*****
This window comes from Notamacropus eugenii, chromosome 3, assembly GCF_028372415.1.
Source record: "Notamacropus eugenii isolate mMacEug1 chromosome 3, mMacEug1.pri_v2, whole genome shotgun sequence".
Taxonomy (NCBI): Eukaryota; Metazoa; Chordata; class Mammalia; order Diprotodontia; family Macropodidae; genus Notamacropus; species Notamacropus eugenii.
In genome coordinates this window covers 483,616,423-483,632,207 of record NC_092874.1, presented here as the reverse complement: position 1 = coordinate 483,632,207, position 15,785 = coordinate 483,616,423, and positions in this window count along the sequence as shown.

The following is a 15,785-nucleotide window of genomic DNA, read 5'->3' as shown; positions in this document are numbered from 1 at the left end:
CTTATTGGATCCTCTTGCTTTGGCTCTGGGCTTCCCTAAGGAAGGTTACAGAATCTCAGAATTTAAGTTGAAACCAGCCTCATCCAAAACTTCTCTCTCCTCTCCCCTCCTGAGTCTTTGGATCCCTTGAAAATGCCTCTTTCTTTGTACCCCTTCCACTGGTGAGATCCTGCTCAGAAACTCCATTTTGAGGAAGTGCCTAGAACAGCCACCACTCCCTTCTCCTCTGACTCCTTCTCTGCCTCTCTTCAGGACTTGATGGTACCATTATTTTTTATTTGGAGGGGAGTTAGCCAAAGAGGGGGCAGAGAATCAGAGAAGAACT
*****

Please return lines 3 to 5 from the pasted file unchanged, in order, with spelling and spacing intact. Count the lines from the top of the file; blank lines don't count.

Taxonomy (NCBI): Eukaryota; Metazoa; Chordata; class Mammalia; order Diprotodontia; family Macropodidae; genus Notamacropus; species Notamacropus eugenii.
In genome coordinates this window covers 483,616,423-483,632,207 of record NC_092874.1, presented here as the reverse complement: position 1 = coordinate 483,632,207, position 15,785 = coordinate 483,616,423, and positions in this window count along the sequence as shown.

The following is a 15,785-nucleotide window of genomic DNA, read 5'->3' as shown; positions in this document are numbered from 1 at the left end: